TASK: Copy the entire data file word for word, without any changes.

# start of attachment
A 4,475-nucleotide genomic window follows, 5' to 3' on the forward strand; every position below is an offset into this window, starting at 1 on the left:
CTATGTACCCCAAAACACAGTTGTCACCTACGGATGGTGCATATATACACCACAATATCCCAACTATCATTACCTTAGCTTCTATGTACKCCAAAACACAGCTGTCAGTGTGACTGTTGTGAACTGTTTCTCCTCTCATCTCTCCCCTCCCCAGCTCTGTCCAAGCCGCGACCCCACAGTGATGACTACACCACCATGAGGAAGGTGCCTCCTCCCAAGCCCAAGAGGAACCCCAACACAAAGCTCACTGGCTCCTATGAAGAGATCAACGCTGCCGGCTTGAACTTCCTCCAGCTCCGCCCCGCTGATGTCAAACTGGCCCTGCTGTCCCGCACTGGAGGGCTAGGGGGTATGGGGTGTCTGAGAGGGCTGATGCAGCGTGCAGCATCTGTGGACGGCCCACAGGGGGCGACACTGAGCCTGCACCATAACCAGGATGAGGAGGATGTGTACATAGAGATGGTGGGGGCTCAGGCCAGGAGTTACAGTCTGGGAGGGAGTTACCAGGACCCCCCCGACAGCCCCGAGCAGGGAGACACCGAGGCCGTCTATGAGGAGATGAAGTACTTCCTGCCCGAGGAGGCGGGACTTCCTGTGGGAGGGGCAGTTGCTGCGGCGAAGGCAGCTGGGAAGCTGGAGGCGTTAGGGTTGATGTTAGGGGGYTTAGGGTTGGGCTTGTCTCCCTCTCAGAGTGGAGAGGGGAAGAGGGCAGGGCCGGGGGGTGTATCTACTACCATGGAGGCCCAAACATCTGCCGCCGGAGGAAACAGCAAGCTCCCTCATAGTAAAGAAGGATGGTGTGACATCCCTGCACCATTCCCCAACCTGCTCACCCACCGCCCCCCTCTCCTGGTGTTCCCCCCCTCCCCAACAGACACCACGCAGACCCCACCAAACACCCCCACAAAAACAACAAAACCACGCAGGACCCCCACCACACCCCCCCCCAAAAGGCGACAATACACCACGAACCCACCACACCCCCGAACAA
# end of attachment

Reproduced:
A 4,475-nucleotide genomic window follows, 5' to 3' on the forward strand; every position below is an offset into this window, starting at 1 on the left:
CTATGTACCCCAAAACACAGTTGTCACCTACGGATGGTGCATATATACACCACAATATCCCAACTATCATTACCTTAGCTTCTATGTACKCCAAAACACAGCTGTCAGTGTGACTGTTGTGAACTGTTTCTCCTCTCATCTCTCCCCTCCCCAGCTCTGTCCAAGCCGCGACCCCACAGTGATGACTACACCACCATGAGGAAGGTGCCTCCTCCCAAGCCCAAGAGGAACCCCAACACAAAGCTCACTGGCTCCTATGAAGAGATCAACGCTGCCGGCTTGAACTTCCTCCAGCTCCGCCCCGCTGATGTCAAACTGGCCCTGCTGTCCCGCACTGGAGGGCTAGGGGGTATGGGGTGTCTGAGAGGGCTGATGCAGCGTGCAGCATCTGTGGACGGCCCACAGGGGGCGACACTGAGCCTGCACCATAACCAGGATGAGGAGGATGTGTACATAGAGATGGTGGGGGCTCAGGCCAGGAGTTACAGTCTGGGAGGGAGTTACCAGGACCCCCCCGACAGCCCCGAGCAGGGAGACACCGAGGCCGTCTATGAGGAGATGAAGTACTTCCTGCCCGAGGAGGCGGGACTTCCTGTGGGAGGGGCAGTTGCTGCGGCGAAGGCAGCTGGGAAGCTGGAGGCGTTAGGGTTGATGTTAGGGGGYTTAGGGTTGGGCTTGTCTCCCTCTCAGAGTGGAGAGGGGAAGAGGGCAGGGCCGGGGGGTGTATCTACTACCATGGAGGCCCAAACATCTGCCGCCGGAGGAAACAGCAAGCTCCCTCATAGTAAAGAAGGATGGTGTGACATCCCTGCACCATTCCCCAACCTGCTCACCCACCGCCCCCCTCTCCTGGTGTTCCCCCCCTCCCCAACAGACACCACGCAGACCCCACCAAACACCCCCACAAAAACAACAAAACCACGCAGGACCCCCACCACACCCCCCCCCAAAAGGCGACAATACACCACGAACCCACCACACCCCCGAACAA